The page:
The Duke is based on the true story about a disabled British pensioner, Kempton Bunton, who is incensed to learn his government paid millions to keep de Goya’s portrait of the Duke of Wellington, a Tory prime minister and war hero, from being sold to an American collector. Nineteen days after its display at the National Gallery in 1961, the masterpiece disappeared. Was it the cunning work of an heist expert? Or the accidental misadventures of a good-hearted, working-class retiree on a crusade for free TV licences for seniors?
“You couldn’t sell this story if it were a work of fiction,” says actor Jim Broadbent, who plays Bunton in The Duke. Portions of Bunton’s sensational trial — no spoilers! — were used verbatim, delivered in perfect Newcastle accents. Since Mirren’s ever faithful to her real-life characters, she required a serious make-under for her turn as Bunton’s wife, Dorothy. “When I first saw her in her wig and costume, it made me laugh,” he admits during a Zoom press conference from London, where they’re promoting The Duke. “She’s always been a glorious and glamorous actress. You see past the cardigan and her inner beauty comes shining through.”
Okay, okay, we get it: At 76, Mirren is beautiful, inside and out. She’s aging like a badass, no eternal youth serum required, and she looks better in a red swimsuit than all of us. So I’m not sure what — or who — to expect when Mirren appears on screen, but, obviously, she looks way better than I do on today’s video call, where I’m regretting wearing my sartorial choice of glasses and ponytail (in my defence, it’s 8 a.m. in Toronto, and the glasses are Chloé, a small saving grace). Mirren, meanwhile, may as well have walked directly off a red carpet in a parakeet-green pleated silk dress from ME+EM with a Jane Taylor headband that sparkles like an actual crown. I’m certain she’s long sick of questions of the “how do you possibly look so good?” variety, though truthfully it’s the first thing that pops to mind.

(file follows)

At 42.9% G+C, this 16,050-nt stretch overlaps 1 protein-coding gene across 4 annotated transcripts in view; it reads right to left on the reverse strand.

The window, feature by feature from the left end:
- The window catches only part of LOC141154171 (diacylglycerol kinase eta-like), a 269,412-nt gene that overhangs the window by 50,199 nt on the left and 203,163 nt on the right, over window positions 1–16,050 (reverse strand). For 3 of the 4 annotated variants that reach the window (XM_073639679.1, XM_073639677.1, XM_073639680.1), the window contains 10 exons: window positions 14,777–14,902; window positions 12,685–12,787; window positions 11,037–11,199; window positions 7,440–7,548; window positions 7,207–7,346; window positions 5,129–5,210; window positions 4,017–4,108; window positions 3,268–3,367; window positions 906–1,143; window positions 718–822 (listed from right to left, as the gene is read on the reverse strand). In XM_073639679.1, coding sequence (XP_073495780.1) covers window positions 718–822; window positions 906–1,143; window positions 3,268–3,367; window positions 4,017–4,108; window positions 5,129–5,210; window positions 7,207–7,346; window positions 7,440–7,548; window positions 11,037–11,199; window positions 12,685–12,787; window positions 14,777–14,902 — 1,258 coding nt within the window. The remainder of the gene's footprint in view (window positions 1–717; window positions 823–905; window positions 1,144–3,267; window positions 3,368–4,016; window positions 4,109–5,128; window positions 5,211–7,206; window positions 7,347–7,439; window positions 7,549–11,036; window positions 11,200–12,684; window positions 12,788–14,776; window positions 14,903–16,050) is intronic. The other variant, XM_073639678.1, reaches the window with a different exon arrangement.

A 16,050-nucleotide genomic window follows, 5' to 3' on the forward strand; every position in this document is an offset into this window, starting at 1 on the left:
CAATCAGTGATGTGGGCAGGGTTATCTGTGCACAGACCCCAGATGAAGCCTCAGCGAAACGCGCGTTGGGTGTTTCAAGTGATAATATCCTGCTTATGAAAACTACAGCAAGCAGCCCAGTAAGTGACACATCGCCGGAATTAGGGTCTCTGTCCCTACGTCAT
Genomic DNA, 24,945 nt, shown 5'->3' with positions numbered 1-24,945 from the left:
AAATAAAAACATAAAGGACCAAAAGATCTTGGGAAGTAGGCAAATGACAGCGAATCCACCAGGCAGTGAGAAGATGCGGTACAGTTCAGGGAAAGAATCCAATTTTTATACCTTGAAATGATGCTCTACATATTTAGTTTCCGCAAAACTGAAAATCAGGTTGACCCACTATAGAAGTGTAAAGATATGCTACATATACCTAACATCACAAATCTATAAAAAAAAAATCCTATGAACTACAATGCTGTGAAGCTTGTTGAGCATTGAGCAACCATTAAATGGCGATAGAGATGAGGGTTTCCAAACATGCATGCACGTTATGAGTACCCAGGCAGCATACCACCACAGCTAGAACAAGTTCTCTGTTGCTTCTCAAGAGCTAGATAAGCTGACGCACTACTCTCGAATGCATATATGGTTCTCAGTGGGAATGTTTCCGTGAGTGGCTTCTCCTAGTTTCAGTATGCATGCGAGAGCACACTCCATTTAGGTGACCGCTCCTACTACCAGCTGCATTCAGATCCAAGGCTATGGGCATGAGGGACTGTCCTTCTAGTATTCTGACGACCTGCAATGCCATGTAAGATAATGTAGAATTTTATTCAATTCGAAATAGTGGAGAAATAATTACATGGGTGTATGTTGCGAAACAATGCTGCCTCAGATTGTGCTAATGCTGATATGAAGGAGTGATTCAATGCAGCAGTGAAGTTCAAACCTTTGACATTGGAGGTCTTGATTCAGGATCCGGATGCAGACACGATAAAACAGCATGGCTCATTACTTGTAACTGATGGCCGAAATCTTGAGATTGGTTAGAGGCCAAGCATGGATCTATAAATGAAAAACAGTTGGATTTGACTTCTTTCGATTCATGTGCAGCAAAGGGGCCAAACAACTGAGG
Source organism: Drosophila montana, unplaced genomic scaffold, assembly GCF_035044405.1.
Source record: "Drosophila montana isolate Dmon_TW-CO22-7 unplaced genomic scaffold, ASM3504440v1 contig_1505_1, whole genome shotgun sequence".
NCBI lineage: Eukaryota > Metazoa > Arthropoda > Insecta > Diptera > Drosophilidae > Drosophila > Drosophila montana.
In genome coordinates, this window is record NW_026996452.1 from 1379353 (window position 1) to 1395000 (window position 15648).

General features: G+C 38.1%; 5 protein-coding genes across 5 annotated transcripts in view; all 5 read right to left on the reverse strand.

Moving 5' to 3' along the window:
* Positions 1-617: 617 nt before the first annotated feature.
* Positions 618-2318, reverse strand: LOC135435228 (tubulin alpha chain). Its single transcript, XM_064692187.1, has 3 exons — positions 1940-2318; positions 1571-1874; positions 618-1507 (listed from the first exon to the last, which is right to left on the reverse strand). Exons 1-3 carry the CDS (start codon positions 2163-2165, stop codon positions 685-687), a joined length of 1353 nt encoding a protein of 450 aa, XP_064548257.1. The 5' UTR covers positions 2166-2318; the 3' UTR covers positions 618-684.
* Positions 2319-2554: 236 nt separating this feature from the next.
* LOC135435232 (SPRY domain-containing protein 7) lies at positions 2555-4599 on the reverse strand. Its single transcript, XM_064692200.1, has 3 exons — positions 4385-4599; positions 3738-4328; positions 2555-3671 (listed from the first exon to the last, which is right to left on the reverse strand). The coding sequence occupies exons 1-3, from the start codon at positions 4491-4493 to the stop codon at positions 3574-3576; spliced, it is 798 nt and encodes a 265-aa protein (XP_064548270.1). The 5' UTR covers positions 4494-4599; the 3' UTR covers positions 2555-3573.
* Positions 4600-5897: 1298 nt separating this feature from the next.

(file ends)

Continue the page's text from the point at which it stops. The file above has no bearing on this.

That said, it could be worse, and not too long ago, it really was. In 1975, during Mirren’s very first talk show appearance, U.K. journalist Michael Parkinson introduced Mirren as the Royal Shakespeare Company’s “sex queen,” known for “projecting sluttish eroticism.” Parkinson then asked if her “equipment” hinders her pursuits as a “serious actress” (he indeed uses air quotes). “You mean my fingers?” she asks, though she’d surely rather have shown him the middle one. Mirren kept her impressive composure for 36 long years, when, in a 2011 interview with The Telegraph, she publicly called him a “sexist old fart.”
Vowing to be nothing like Parkinson, I toss the Dame a curveball in a follow-up email: “What question does nobody ever ask that you really wish they would?” In an audio file she sent in reply, Mirren mulls a minute and then answers, kind of. “My favourite interview would be one with no questions at all, quite honestly,” she says. “One where you just sit down and have a conversation about gardening or sewing. I love sewing.”
Sewing? It’s suddenly very clear to me that I don’t actually know anything about Helen Mirren. This feels deliberate. “It’s a mistake to confuse the actress with the person on the red carpet,” she cautions, with no mention at all of the real person behind the actress. I think of how much I know, with nary a Google search, about the actresses of my generation, like Jennifer Lawrence (new baby!), Lena Dunham (endometriosis) and Drew Barrymore (thrice divorced and too nervous to date). Each of them is a friendly open book, bless their hearts, but they are forever fated to play slightly different versions of themselves.
For details on Mirren, you have to dig into her 2008 biography, In the Frame. Descended from Russian aristocrats exiled to England during the Bolshevik Revolution, the formerly rich Mironov family started over in London’s East End and soon Anglicized their last name to Mirren. Ilyena Vasilievna Mironov entered this world with top honours — the middle child of three was born in just 20 minutes, the fastest birth on record at Queen Charlotte’s and Chelsea Hospital. When she turned three, the family moved to the more affordable Essex County, although they still couldn’t afford a car, central heating, a washing machine or a refrigerator. Needless to say, there was no TV, so the family visited art galleries for a free dose of art and culture.
I added digital scans of Helen Mirren’s cover for Gala Croisette, Cannes Film Festival magazine. Enjoy!